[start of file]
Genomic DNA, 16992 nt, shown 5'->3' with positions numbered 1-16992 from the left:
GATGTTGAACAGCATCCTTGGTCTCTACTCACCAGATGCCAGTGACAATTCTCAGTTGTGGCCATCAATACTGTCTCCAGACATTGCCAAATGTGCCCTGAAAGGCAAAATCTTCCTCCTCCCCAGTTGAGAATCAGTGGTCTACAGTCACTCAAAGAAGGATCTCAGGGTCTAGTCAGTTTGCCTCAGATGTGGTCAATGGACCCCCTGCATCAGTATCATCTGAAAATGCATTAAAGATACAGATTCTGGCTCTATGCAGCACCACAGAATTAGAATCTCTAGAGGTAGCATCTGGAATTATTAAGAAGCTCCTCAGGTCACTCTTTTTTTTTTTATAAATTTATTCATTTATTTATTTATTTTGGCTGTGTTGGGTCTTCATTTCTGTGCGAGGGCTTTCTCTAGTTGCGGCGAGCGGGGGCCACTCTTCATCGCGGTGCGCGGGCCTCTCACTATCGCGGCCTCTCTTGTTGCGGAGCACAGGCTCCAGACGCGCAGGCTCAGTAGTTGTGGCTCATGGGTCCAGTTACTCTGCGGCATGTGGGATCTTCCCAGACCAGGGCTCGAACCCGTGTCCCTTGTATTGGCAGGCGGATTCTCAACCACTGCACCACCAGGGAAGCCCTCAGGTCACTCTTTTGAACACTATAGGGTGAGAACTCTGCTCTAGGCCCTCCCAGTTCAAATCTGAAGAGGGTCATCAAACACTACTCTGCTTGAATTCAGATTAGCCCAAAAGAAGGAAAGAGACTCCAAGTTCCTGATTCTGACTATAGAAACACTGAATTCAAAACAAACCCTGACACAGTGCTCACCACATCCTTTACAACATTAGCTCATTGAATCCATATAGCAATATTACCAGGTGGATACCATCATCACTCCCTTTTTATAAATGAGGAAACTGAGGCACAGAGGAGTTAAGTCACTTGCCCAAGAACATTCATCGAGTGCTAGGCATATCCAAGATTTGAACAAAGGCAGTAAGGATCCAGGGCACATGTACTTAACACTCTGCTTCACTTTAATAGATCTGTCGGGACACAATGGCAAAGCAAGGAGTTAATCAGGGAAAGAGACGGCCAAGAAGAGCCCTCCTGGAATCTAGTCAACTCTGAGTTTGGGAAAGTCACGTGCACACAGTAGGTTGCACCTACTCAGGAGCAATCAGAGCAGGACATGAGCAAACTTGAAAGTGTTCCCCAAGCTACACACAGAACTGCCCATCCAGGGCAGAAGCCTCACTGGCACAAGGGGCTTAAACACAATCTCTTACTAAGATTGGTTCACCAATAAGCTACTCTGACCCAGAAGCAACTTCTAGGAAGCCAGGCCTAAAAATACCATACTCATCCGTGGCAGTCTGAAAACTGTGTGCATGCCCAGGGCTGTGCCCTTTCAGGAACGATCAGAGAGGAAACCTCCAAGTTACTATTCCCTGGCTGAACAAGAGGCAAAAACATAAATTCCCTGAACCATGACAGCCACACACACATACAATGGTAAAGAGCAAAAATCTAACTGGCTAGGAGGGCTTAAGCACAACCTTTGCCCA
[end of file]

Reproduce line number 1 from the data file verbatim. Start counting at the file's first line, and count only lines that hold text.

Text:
Genomic DNA, 16992 nt, shown 5'->3' with positions numbered 1-16992 from the left: